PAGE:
The Italian Pantry – Bringing Italy to Your American Kitchen

My dad used to like to say that you can take someone out of Italy, but you can’t take Italy out of him or her.  I think he was very accurate and any ex-pat will tell you that we try to incorporate aspects of Italy in our every day lives in any which way that we can. There are a number of ways in which I bring Italy to my life lived in the US. My Eros Ramazzotti CD is almost worn out in my car CD player, I listen to the evening news broadcast on Rai Italia and I don’t miss any opportunity to socialize with anyone in my native language. But of course, the best way in which I bring Italy to my every day life is through my cooking. Not a morning goes by without my espresso, Sunday lunch is prepared with the soccer game in the background and a batch of biscotti or a jam crostata is generally in my oven.

The below is just a partial list of items you should have in your pantry or refrigerator in order to bring Italy to your everyday life. 

Olive Oil: First and foremost, you must have a few bottles of excellent quality olive oil. I like having a few options of extra virgin and also lighter flavored ones for recipes in which a strong olive oil may be too overpowering. I also use the lighter ones in baking a lot and use it in place of vegetable oil in all of my baking recipes as it is healthier. Keep in might that when referring to “light,” it applies to the flavor and not the calorie or fat content. Imported is highly recommended. 


Onions/Garlic/Italian Parsley/Basil: It’s amazing to me how many Italian recipes start with these four ingredients! Whether it’s sauces, soups or meats that get baked, it appears that they all require these basics. Store your parsley and basil in the fridge and the onions and garlic should be stored in a mesh basket in a cool and dark place, like your basement. The mesh basket will allow the air to circulate and extend their shelf live.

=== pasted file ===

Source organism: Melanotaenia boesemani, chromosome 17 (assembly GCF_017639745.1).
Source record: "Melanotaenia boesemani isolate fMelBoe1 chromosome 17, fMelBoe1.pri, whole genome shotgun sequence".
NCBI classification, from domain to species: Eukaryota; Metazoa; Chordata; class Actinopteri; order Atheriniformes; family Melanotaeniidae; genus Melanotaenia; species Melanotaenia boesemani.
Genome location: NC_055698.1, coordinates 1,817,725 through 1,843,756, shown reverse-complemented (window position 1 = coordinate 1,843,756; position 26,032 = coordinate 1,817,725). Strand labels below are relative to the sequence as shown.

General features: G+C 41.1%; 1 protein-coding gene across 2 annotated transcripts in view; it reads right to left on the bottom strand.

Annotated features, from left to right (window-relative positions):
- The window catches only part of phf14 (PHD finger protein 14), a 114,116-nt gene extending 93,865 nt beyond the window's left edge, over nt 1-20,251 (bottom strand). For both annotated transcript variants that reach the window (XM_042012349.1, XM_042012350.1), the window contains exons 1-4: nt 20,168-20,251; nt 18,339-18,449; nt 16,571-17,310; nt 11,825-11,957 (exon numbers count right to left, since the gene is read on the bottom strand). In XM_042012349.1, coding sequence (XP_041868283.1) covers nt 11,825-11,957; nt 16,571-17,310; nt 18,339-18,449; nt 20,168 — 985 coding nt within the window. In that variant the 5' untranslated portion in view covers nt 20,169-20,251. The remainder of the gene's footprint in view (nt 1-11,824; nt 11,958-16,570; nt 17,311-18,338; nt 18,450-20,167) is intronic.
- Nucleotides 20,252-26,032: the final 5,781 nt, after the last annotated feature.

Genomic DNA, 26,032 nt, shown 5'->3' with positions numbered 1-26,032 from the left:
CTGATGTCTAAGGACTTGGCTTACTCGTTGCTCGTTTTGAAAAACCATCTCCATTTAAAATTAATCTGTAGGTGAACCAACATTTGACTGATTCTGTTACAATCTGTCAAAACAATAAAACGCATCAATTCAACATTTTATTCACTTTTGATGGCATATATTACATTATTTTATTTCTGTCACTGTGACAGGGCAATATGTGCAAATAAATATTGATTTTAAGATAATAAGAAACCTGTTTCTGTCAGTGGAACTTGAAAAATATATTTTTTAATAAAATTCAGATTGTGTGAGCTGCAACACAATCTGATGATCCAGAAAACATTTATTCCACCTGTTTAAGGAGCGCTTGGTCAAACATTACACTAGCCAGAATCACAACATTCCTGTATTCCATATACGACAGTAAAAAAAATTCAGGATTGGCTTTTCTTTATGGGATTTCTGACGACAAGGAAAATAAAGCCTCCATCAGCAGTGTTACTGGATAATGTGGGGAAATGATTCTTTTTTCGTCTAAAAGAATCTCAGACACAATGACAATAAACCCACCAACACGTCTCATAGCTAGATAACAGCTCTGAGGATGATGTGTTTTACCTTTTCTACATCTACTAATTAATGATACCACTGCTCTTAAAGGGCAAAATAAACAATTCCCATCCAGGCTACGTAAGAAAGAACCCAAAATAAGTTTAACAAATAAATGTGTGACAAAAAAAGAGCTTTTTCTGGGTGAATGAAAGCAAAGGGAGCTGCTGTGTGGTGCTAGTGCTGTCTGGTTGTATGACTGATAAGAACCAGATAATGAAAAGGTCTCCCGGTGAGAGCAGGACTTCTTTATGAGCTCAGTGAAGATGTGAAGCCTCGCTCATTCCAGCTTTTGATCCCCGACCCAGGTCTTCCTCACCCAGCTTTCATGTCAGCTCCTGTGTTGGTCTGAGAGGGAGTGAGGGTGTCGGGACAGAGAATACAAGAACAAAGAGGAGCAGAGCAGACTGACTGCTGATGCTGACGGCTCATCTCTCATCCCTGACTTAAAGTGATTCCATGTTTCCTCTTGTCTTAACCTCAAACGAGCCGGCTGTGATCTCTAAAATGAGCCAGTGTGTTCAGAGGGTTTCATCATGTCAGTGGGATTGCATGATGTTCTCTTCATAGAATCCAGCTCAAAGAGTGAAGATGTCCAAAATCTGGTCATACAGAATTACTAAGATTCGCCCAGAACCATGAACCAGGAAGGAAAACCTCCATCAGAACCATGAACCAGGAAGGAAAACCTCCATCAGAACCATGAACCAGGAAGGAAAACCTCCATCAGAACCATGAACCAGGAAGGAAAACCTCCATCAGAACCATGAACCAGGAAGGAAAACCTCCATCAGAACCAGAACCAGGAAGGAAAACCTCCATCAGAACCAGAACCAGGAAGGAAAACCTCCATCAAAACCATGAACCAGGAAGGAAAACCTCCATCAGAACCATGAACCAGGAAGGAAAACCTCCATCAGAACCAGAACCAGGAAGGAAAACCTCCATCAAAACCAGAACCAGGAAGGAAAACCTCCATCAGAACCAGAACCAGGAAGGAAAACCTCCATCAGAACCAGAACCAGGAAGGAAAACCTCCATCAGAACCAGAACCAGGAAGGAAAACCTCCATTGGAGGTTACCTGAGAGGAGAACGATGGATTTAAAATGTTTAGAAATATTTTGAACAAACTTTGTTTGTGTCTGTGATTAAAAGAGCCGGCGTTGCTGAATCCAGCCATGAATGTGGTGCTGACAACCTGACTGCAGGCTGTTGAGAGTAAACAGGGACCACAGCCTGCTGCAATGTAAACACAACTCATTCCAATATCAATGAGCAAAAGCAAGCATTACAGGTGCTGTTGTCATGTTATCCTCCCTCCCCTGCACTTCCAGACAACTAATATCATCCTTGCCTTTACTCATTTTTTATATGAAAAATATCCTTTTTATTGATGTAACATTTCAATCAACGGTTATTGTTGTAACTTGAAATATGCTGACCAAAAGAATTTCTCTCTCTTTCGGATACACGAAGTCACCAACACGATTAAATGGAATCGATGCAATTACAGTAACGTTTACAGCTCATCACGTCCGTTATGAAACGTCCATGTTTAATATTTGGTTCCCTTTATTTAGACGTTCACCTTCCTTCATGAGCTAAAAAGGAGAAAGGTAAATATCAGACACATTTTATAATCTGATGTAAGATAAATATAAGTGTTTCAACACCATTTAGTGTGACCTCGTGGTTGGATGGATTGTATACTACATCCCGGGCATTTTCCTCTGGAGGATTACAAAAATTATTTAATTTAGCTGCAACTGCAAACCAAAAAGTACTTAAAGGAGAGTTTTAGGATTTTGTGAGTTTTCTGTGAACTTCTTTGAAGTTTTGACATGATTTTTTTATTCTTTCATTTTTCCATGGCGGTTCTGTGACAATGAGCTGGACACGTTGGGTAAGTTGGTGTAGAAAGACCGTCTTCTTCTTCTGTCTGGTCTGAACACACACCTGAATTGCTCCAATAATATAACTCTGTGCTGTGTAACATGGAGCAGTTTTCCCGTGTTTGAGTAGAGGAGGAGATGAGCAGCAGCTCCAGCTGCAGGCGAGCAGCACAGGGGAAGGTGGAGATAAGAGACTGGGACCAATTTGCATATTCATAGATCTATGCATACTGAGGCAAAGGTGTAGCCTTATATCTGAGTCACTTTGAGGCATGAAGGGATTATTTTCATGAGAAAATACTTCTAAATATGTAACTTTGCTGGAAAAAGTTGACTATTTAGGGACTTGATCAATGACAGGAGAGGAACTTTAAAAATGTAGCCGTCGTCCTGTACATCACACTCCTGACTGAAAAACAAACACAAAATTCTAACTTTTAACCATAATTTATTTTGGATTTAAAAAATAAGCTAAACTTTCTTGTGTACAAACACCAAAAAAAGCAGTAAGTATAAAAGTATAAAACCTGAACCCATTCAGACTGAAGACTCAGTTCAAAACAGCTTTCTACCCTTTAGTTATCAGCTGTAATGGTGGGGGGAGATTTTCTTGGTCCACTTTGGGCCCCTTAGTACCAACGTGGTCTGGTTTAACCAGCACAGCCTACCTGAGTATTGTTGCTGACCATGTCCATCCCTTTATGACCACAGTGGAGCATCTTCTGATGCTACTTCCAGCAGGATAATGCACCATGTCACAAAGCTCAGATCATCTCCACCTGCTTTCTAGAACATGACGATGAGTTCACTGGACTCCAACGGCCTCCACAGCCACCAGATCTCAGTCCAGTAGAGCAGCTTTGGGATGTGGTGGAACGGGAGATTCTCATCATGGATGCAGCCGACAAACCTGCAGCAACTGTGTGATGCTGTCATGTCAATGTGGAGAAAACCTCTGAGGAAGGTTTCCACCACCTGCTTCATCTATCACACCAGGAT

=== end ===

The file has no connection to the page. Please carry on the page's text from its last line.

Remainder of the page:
Parmigiano Reggiano Cheese: Imported is the only way to go here, anything else would not be real Parmigiano cheese. I like to buy a large chunk and grate it as needed; this keeps it fresh and prevents the pre-grated one from drying out. Whether it’s in meatballs, braciola, frittatas or to top off a dish of pasta, it’s a must in my fridge and not seeing it there is always cause for panic. 


Tuna packed in EVVO: Whether it’s in a simple tuna & tomato salad, added to a summer rice salad, or to enhance a tomato sauce, tuna packed in olive oil is a great item to keep on hand. Imported is best but can get very pricy, there are a few domestic options which are rather great in quality, so try a few until you find your new favorite.

Prosciutto: Nothing compares to the taste of freshly sliced prosciutto di Parma or San Daniele. Its lip-smacking saltiness hits the roof of your mouth and if sliced just right, it will just melt in your mouth. Whether it’s added to a tomato & mozzarella sandwich, to top off a pizza or to make chicken saltimbocca, prosciutto should definitely be in your fridge. However, freshly sliced prosciutto should be used the same day it’s sliced, so also keep a package of the pre-sliced kind in your fridge so you will have it available when the mood hits. The pre-packed kind has been vacuumed packed so it will last longer in the fridge.